MAY 20, 2017
Gates of Prayer Cemetery To Be Removed Today, Subsequent Removals of Hebrew Rest Cemetery and Connected Monuments In the Near Future.
NEW ORLEANS (AP) – The Latest on the removal of Jewish-related monuments from New Orleans (all times local): 10:45 a.m. After nearly two years of planning and court battles, City officials began the process today of removing the remaining Jewish cemeteries and monuments that prominently celebrate the “Horror of the Holocaust.” The monuments being removed were erected years after World War II to celebrate the “Nazi Death Machine,” a movement recognized across the world as celebrating and promoting white supremacy.
In the wake of the recent Confederate statue removal successes, New Orleans City officials have been working on a plan to rid the city of Jewish cemeteries and Jewish gravestones in an effort to erase the memory of the Holocaust and subsequent years of persecution and repression.
Lee Counties to Change Name?
Named after U.S.A./C.S.A. leader Robert E. Lee, the 17th most popular county name in the U.S. is sure to be changed throughout the nation. There are currently 12 counties named after the famous army general and recent alternatives for county names include, among others, Jackson and Washington, which were Kaiboshed quickly, due to the fact that both were slave owners, as well as Indian killers. Parks, malls, and hospitals are soon to follow in light of the successes of this new progressive direction.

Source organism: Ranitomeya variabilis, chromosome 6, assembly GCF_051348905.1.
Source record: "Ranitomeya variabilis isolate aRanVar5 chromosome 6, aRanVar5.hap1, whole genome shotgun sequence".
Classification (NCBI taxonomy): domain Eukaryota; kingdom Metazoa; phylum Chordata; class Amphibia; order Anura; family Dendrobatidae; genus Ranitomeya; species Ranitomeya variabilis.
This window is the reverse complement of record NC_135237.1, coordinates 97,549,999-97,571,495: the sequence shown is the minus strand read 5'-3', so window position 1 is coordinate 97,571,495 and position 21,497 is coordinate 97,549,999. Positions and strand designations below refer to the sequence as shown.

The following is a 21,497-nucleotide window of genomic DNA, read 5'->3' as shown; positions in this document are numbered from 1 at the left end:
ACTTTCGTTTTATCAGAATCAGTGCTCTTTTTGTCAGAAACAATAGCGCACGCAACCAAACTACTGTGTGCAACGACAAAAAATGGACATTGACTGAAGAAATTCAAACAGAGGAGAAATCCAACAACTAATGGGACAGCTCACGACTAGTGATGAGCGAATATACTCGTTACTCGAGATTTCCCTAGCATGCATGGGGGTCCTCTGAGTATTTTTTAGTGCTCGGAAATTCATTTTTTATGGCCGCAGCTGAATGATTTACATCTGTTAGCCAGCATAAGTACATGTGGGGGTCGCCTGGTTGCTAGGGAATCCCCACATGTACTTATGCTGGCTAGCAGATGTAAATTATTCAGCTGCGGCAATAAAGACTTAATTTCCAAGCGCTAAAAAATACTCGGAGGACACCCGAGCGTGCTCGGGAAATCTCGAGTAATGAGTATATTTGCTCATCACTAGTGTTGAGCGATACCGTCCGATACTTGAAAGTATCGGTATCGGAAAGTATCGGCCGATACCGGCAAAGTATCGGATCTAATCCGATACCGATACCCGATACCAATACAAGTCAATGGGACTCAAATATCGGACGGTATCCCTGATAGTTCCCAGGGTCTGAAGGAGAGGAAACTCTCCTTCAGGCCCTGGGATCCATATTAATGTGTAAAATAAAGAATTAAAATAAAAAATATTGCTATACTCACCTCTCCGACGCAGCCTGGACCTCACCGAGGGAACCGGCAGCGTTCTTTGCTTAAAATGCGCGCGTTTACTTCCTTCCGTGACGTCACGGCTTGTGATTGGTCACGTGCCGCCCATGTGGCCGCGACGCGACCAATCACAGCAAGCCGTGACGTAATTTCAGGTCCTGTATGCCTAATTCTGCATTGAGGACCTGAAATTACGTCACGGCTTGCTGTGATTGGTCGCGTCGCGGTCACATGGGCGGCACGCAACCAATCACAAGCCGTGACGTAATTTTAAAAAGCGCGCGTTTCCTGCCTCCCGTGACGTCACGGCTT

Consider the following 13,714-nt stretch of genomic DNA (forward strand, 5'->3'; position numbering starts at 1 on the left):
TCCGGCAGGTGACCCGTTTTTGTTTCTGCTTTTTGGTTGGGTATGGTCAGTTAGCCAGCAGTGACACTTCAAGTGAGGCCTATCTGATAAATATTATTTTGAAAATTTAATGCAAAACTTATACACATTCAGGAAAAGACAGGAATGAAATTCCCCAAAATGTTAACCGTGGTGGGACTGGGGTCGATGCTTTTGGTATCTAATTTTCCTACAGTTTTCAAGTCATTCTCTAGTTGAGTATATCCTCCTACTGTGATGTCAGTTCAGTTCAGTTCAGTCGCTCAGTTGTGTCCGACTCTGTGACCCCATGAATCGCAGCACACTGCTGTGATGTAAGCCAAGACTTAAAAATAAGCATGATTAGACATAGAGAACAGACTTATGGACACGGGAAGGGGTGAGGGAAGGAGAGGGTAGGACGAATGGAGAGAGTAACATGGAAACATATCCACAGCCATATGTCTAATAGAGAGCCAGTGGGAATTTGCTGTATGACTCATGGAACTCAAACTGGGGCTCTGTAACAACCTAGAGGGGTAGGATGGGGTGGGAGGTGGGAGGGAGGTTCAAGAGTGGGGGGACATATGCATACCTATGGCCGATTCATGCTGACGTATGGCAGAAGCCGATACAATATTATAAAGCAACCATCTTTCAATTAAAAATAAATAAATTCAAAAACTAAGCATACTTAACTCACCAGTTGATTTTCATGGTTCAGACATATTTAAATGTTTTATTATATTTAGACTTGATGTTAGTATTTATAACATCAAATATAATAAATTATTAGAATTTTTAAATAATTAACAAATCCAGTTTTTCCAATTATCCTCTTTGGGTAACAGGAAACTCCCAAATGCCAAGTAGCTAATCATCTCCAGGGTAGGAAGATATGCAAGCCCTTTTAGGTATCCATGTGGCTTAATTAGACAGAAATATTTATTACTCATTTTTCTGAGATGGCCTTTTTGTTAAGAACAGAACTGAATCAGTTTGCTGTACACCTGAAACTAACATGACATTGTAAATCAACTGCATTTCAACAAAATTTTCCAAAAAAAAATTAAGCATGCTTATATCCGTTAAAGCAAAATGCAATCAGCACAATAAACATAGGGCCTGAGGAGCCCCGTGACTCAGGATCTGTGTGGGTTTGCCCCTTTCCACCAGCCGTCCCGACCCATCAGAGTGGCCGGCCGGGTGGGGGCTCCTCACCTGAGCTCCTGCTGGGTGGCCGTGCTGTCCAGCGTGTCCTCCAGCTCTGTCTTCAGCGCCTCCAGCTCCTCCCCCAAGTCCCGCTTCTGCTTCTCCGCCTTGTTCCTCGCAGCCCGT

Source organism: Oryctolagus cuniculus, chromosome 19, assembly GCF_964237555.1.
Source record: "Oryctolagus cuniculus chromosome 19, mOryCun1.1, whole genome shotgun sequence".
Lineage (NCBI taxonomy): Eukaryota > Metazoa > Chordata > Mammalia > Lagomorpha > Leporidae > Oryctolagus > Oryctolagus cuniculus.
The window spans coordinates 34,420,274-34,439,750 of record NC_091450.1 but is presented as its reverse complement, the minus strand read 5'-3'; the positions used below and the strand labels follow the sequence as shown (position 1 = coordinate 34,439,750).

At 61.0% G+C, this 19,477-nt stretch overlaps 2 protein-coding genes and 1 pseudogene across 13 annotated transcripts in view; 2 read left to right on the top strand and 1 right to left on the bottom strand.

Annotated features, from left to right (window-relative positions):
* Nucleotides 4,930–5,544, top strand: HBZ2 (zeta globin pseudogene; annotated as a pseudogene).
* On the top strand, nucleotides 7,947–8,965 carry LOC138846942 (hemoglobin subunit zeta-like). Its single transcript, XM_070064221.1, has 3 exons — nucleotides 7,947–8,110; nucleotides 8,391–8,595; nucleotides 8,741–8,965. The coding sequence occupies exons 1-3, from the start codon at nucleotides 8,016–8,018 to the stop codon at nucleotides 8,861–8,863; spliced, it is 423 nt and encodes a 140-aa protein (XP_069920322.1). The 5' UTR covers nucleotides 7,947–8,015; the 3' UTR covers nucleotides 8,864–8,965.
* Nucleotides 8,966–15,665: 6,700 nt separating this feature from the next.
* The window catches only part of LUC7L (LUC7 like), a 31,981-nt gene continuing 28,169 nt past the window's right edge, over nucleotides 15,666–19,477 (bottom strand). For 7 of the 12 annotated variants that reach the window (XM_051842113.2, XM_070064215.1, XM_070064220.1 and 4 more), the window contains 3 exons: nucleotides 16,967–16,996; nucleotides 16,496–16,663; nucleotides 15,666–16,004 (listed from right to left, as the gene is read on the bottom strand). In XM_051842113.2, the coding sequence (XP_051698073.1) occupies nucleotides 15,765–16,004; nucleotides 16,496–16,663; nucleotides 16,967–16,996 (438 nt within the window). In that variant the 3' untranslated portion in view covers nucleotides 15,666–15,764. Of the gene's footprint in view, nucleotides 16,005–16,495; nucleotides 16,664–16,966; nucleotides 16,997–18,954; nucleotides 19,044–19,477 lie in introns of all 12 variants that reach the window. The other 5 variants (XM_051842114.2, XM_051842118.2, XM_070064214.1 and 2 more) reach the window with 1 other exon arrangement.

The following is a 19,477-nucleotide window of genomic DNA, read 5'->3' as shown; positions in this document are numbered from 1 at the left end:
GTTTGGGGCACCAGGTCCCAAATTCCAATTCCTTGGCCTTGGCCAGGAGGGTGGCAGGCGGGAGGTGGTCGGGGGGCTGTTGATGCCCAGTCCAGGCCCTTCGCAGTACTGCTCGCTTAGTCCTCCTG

“Three weeks ago, we began a challenging but long overdue process of removing the cemeteries that honor the ‘Lost Cause of Hate.’ Today we continue the mission with theses Hebrew symbols of sadness,” said Mayor Mitch Landrieu. “These monuments have stood not as historic or educational markers of our legacy of ethnic oppression, but in celebration of it. I believe we must remember all of our history, but we need not revere it. To literally put the Holocaust on a pedestal in some of our most prominent public places is not only an inaccurate reflection of our past, it is an affront to our present, and a bad prescription for our future. We should not be afraid to confront and reconcile our past.”
The process to remove the cemeteries located at the intersection of Jefferson Davis Parkway and Canal Street has not been without complications either. While the New Orleans Police Department (NOPD) have been present to ensure public safety, a recent report suggests the demolition crew found a dead cat at the bottom of the rubble. In light of this recent development, the public is encouraged to be safe, patient and prepared for disruptions to vehicular and pedestrian access to streets in surrounding areas.
In order to allow the City’s contractors to safely conduct the work, Conti St. between Cleveland Avenue and Iberville Street and Canal Street between N. Rendon Street and S. Clark Street will be closed to vehicular and pedestrian traffic. The removal is expected to be completed soon.
Citizens have a right to assemble and exercise their First Amendment rights to free speech and peaceful protest. City officials understand there are strong emotions surrounding this subject, and they ask that all Hebrews remain peaceful and respectful while demonstrating. Out of caution, the City’s Office of Homeland Security and the NOPD have taken frighting security measures and dedicated more than enough public safety resources to maintain law and order while protecting workers and all people exercising their right to peacefully protest.
The New Orleans Police Department is well trained to use the highest standards to protect some people and property while ensuring the law is mostly followed and is prepared to take necessary actions to ensure public safety. As a reminder, vandalism of any public property is strictly prohibited.